“It would be rather exciting,” said Bob, “to run a revolution somewhere. There are lots of small states, in the Balkans, you know, which could be turned inside out and upside down by a man with the amount of money you have.”

“There’s something in that notion,” said Conroy. “Get a map, will you?”

Bob Power did not want to go wandering round the house at half-past one o’clock in the morning looking for a map of the Balkan States. It seemed to him that the idea—the financing of a revolution was of course a joke—might be worked out with reference to some country nearer at hand, the geographical conditions of which would be sufficiently well known without the aid of a map.

“Why not try Ireland?” he said.

Then a very curious thing happened. Conroy’s appearance, not merely his expression but his actual features seemed to change. Instead of the shrewd face [Pg 7]of a successful American financier Bob Power saw the face of an Irish peasant. He was perfectly familiar with the type. It was one which he had known all his life. He knew it at its best, expressive of lofty idealisms and fantastic dreams of things beyond this world’s experience. He knew it at its worst too, when narrow cunning and unquenchable bitterness transform it. The change passed over Conroy’s face and then quickly passed away again.

“By God!” said Conroy, “it’s a great notion. To buck against the British Lion!”

Bob remembered the things which he had heard and half heeded about Conroy’s ancestry. In 1850 another Conroy, a broken peasant, the victim of evil fate and gross injustice, had left Ireland in an emigrant ship with a ragged wife and four half starved children clinging to him, with an unquenchable hatred of England in his heart. The hate, it appeared, had lived on in his son, had broken out again in a grandson, dominating the cynical cosmopolitanism of the financial magnate. Bob was vaguely uneasy. He did not like the expression he had seen on Conroy’s face. He did not like the tone in which he spoke. But it was obviously absurd to suppose that any one could take seriously the idea of financing an Irish revolution.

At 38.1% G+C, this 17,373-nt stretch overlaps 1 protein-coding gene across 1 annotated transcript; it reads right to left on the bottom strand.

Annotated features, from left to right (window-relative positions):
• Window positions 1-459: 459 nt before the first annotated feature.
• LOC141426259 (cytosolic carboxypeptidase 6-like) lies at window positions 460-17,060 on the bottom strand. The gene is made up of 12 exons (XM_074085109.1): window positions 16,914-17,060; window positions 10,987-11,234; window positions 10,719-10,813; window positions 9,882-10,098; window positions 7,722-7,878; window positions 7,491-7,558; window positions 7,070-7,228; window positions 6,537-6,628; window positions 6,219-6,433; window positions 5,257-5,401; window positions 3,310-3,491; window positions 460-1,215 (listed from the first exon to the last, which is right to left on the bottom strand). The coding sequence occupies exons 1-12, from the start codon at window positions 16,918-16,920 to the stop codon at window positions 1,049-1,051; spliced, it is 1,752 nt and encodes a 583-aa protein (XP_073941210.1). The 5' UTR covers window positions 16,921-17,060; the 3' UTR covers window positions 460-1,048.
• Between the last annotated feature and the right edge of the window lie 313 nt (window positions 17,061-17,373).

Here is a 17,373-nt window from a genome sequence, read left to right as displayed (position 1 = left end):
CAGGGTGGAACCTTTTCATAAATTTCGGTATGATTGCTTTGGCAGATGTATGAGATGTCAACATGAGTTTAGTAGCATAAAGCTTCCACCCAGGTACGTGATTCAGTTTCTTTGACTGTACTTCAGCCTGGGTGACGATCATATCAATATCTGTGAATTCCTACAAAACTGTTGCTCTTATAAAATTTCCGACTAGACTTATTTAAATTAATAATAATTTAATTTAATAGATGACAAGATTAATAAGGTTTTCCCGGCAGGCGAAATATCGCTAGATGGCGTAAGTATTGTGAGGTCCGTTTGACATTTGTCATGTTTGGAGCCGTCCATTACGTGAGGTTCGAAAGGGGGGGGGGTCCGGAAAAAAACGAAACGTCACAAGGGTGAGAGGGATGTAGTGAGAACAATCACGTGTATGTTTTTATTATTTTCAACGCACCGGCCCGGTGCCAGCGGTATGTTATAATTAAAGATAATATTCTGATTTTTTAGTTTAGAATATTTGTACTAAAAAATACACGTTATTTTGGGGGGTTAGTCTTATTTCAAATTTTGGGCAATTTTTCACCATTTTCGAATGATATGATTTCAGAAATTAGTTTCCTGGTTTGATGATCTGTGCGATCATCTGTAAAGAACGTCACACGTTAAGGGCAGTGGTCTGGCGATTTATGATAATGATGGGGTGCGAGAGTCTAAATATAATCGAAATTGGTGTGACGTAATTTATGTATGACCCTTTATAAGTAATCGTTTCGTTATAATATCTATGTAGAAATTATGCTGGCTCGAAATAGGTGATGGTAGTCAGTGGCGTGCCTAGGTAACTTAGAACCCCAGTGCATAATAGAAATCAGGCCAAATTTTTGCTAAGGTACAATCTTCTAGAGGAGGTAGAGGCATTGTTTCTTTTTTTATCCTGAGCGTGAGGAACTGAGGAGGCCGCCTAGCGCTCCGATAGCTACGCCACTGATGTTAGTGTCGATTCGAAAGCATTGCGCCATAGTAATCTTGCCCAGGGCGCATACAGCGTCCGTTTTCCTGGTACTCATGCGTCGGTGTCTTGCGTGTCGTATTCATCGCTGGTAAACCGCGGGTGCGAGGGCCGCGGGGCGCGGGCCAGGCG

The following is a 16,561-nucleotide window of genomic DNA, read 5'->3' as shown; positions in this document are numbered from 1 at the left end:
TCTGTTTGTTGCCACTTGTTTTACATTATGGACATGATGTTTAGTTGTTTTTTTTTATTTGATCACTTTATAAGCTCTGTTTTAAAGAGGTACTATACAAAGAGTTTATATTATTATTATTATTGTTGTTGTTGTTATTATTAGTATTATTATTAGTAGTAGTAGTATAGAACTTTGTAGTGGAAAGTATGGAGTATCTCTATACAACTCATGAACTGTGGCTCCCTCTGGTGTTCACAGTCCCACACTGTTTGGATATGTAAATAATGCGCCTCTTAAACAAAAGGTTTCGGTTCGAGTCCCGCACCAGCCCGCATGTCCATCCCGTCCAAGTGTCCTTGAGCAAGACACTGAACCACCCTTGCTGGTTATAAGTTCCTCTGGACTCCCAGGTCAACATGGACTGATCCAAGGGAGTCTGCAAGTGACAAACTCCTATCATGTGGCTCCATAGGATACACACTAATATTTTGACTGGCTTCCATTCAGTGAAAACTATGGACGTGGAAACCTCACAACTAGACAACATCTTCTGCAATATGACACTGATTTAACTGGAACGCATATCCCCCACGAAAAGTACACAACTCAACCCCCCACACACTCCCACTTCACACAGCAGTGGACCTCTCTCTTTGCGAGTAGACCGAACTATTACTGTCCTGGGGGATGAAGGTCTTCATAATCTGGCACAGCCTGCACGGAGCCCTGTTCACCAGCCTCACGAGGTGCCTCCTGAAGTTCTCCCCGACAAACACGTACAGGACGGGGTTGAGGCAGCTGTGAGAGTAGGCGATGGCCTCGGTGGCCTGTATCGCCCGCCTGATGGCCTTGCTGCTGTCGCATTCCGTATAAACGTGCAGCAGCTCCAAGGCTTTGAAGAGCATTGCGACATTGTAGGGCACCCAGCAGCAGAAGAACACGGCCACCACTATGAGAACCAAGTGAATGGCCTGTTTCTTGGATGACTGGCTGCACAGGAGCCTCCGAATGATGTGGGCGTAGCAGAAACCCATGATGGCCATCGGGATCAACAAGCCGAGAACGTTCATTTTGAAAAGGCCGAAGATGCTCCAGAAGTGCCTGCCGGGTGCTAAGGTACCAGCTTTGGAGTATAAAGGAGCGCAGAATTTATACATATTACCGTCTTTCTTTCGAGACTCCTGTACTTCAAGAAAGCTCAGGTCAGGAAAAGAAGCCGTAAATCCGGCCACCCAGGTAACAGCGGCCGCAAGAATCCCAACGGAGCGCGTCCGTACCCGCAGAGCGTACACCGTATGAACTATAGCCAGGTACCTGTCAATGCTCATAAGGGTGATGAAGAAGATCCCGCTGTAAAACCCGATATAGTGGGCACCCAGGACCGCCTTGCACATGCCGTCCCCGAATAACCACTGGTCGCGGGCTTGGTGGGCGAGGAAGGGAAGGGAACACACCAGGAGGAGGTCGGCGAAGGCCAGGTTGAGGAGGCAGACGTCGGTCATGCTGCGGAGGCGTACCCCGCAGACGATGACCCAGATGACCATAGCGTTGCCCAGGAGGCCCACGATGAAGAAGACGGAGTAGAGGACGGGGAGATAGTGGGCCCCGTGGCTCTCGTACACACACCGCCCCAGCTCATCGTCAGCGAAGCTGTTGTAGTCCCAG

Then Conroy began to talk about Ireland. He knew, it appeared, a great deal about the history of the country up to a certain point. He had a traditional knowledge of the horrors of the famine period. He was intimately acquainted with the details of the Fenian movement. Either he or his father had been a member of the Clan na Gael. He understood the Parnell struggle for Home Rule. But with the fall [Pg 8]of Parnell his knowledge stopped abruptly. Of all that happened after that he knew nothing. He supposed that the later Irish leaders had inherited the traditions of Mitchel, O’Leary, Davitt and the others. Bob laughed at him.

“If you’re thinking of buying guns for the Nationalists,” he said, “you may save your money. They wouldn’t use them if they had arsenals full. They’re quite the most loyal men there are nowadays. Why wouldn’t they? They’ve got most of what they want and Clithering told me the Home Rule Bill was going to knit their hearts to the Empire. Awful rot, of course, but his very words.”

“What do you mean?” said Conroy.

Bob laughed again. He had all the contempt common in his class for those of his fellow-countrymen who professed to be Nationalists. But he had rather more intelligence than most Irish gentlemen. He quite realized the absurdity of supposing that the Irish Parliamentary party consisted of men who had in them the makings of rebels.

“Read their speeches,” he said. “Since this talk of Home Rule began they’ve been cracking up the glories of the British Empire like—like the Primrose League.”

“To-morrow morning,” said Conroy, “you’ll fetch me along all the books and pamphlets you can lay hands on dealing with the present state of the Irish question.”

“I want a small cart,” said Bob.

“Get a four-horse waggon, if you like,” said Conroy.